Women and Their Work Gallery Artist Registry

For many years, I have wanted to become more involved with a very special gallery we have here in Austin called Women and Their Work Gallery. I recently became a Member as well as joined their Artist Registry. I am thrilled that the Gallery recently purchased a new home on Cesar Chavez.

Jennie Tudor Gray is an Austin, TX based multimedia artist, art and yoga teacher, and a social justice activist who is passionate about using the arts and yoga as a method of social change. She rarely sticks to any one art medium, but enjoys exploring as many different materials and processes as possible in order to deepen her own practice as an artist, as well as to better inform her ability to teach a wider variety of art styles and techniques with her students.

After many years of creating intricate collages and mixed media works out of vintage and altered books, Jennie began working with polypropylene paper which is a non-absorbent paper made out of plastic. Falling in love with the freedom this unique surface provides, she began making more abstract and non representational works using watercolor, ink, and alcohol inks with this experimental medium. These fluid artworks naturally began flowing into certain cohesive themes and her series of works inspired by nature, fertility, emotions, the body, and the environment are featured here.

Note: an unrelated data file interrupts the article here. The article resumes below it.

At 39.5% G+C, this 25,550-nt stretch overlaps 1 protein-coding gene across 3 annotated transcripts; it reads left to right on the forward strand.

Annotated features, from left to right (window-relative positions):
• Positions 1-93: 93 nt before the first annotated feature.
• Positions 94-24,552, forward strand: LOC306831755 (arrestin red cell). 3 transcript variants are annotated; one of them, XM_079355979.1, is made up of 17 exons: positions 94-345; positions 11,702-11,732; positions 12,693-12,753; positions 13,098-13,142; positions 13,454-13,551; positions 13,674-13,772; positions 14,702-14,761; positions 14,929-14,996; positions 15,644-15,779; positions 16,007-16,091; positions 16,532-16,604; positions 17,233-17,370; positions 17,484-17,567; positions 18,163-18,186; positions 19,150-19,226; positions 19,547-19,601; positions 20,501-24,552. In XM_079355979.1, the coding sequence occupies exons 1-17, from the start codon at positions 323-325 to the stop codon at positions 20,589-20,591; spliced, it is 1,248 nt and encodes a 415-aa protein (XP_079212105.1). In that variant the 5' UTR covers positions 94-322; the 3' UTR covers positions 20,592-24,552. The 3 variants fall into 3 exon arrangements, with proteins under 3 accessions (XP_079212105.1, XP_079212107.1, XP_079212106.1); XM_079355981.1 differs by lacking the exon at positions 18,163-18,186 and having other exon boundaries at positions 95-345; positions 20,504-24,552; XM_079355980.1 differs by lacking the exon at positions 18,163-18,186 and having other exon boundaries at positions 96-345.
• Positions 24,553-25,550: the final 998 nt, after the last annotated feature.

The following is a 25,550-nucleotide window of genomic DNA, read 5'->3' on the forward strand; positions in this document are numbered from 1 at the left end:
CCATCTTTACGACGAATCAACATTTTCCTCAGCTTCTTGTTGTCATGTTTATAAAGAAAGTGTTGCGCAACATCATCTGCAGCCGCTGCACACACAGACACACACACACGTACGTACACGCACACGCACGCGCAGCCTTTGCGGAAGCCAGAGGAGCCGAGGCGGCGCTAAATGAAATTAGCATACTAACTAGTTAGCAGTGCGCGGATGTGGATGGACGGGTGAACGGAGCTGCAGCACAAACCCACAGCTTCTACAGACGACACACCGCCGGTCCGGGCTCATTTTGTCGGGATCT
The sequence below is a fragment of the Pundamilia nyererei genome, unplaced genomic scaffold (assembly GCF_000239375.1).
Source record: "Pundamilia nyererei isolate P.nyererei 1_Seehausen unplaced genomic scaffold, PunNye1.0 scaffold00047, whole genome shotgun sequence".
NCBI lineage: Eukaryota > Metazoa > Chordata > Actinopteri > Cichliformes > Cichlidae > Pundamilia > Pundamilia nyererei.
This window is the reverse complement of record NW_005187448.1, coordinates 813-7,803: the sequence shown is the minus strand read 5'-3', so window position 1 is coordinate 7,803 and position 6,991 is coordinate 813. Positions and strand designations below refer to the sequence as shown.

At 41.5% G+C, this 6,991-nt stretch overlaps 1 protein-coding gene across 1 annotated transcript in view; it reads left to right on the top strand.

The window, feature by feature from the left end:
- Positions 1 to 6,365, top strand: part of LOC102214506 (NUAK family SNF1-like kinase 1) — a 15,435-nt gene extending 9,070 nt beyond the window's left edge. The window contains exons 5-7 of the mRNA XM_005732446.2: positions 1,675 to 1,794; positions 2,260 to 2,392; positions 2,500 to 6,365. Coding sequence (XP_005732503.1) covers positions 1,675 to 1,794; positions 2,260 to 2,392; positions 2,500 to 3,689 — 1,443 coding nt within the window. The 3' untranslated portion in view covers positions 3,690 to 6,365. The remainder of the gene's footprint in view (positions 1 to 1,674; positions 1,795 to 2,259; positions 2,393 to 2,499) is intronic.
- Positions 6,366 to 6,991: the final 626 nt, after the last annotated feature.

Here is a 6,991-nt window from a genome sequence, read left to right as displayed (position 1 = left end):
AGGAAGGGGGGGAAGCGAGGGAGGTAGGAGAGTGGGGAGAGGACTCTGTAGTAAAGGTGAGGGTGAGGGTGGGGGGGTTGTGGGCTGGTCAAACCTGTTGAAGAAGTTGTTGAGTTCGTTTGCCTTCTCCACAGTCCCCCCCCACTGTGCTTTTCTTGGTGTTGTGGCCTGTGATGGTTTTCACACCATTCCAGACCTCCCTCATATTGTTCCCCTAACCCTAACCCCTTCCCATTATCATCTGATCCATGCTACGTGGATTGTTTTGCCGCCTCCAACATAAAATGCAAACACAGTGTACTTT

Jennie received her Bachelor of Fine Arts in Studio Art with an All Level Teaching Certification from Texas State University-San Marcos and has shown her work in various galleries and museums across Texas, including The Contemporary-Austin, Canopy Austin, Pump Project, Art.Science.Gallery, Flatbed Press, Women and Their Work, and during Chinati Weekend in Marfa, TX. Jennie and her students’ work has been featured in the East Austin Studio Tour for several years and in the West Austin Studio Tours hosted by Big Medium.

She is an active member of the contemporary art community and has taught and shown her own work, and that of her students, at a variety of arts and cultural institutions including The Contemporary Austin Art School at Laguna Gloria, the Dougherty Arts Center, the Mexican American Cultural Center, and the George Washington Carver Cultural Center and Museum. She is curious about improving her practice and making greater intersectional connections across media, disciplines, and communities. Her work is included in both public and private collections in Texas, throughout the United States, and abroad.

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